Up until last Friday, you could easily argue that director Wayne Wang had lost his soul. His career began in the early ‘80s with a burst of promise, when he released the critically lauded indie film Chan is Missing, a “semi-documentary” that explored the deep recesses of San Francisco’s Chinatown, a neighborhood where eccentrics dwell and languages mix. An immigrant himself (Wang relocated to the Bay Area from Hong Kong in the 1960s to study film at CalArts), such gritty but accomplished early work became staples of the Chinese-expat-experience genre. Wang was unafraid to examine the malleability of identity, to play with the “Asian-American” label.
“You no longer have any excuse to not make a film—a friend of mine shot an entire feature film on his iPhone.”
But the talented young director soon caught the eyes of big Hollywood execs and fell into the rabbit hole. He achieved his first major picture in 1993 with The Joy Luck Club, based on the bestselling book by Amy Tan, before continuing further into megaplex territory with heartwarmers like Maid in Manhattan, Because of Winn-Dixie, and last year’s Queen Latifah vehicle, Last Holiday.
Now Wang is enjoying a third act, this time as a new-media frontiersman. On October 17th, he released The Princess of Nebraska, a barebones drama about a teenage Chinese immigrant dealing with an unexpected pregnancy. And he released it in an unorthodox way: in YouTube’s Screening Room, in high-definition, for free. The film garnered nearly 200,000 views in one week, making it the biggest online full-length feature release to date (and a clear success when compared with a traditional indie box office release, which is lucky to sell 30,000 tickets).
Wang chose to release the film online as a companion piece to A Thousand Years of Good Prayers, a simultaneous theatrical release that’s the more traditional of the two. Both films are based on elegant short stories by the young Chinese author, Yuyun Li, and explore the lives of recent female immigrants searching for identity and stability in a new country. Told he couldn’t release the films as a double feature by his distributor, Wang and his team turned to other avenues. “We thought, wouldn’t it be fun and a bit revolutionary to take a brand new film by a veteran filmmaker and put it on YouTube?” says Matt Dentler, an executive at Cinetic responsible for brokering the YouTube deal. “The film is now attracting audiences that a theatrical film would never attract—people who don’t live in a major city and would not have a chance to see the movie are flocking to it. This is a good sign for the independent filmmaker, and it’s much like what Radiohead did by giving away their music online. You don’t have to always go the traditional route.”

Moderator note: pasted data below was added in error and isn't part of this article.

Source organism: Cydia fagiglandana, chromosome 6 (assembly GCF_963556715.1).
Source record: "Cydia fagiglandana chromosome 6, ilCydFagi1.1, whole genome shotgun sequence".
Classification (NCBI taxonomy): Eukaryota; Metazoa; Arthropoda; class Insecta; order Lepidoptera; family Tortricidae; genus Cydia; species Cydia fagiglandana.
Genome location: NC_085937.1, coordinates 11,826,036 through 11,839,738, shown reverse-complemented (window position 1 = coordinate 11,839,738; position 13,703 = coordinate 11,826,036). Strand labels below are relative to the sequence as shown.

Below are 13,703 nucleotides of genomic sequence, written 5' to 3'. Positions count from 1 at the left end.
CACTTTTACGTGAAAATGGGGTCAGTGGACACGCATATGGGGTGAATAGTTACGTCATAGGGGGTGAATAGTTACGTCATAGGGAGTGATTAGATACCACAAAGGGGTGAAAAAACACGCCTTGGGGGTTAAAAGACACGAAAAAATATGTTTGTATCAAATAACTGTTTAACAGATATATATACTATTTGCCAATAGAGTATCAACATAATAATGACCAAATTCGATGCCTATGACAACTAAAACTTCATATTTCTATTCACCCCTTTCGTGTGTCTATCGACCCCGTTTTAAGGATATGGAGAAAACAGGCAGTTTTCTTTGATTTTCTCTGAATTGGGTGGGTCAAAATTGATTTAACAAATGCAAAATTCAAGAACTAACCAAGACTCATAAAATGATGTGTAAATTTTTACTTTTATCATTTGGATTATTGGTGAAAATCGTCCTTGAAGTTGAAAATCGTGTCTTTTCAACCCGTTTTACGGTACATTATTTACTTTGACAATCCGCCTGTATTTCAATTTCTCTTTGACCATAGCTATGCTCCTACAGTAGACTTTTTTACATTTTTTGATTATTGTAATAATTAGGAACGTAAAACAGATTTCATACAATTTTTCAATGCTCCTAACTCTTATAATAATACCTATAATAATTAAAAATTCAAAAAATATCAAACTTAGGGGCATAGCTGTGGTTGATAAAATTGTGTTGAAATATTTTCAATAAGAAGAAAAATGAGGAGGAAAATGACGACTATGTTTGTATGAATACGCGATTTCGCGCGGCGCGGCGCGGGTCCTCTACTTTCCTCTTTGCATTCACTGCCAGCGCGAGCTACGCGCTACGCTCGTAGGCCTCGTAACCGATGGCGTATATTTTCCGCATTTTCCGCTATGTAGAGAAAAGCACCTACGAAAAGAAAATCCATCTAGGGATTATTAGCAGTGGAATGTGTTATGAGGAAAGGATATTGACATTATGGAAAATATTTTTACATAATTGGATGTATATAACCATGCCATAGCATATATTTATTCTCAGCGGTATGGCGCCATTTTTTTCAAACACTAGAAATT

The Daily Beast spoke to Wang about why the 59-year-old industry veteran decided to make the jump to new media, and why releasing movies on YouTube should be the standard rather than stigmatized.
Why did you choose to release The Princess of Nebraska online, but not A Thousand Years?
Well, Princess was actually shot in a new-media way, which I did even before I knew where I would be releasing it. We shot it on a handheld consumer camera, the kind that anyone can buy in the store. There is also a plotline in which the main character takes video of herself on her cell phone, so we really shot a lot of the film on a phone camera, as a diary. We framed a lot of the shots like YouTube vignettes without even knowing it—very close up and spontaneous. A lot of the shots were blurry, which is just like online video usually is, but also metaphorical; this girl has yet to know who she really is. It really seemed tailor-made for online release, we just didn’t know it at the time.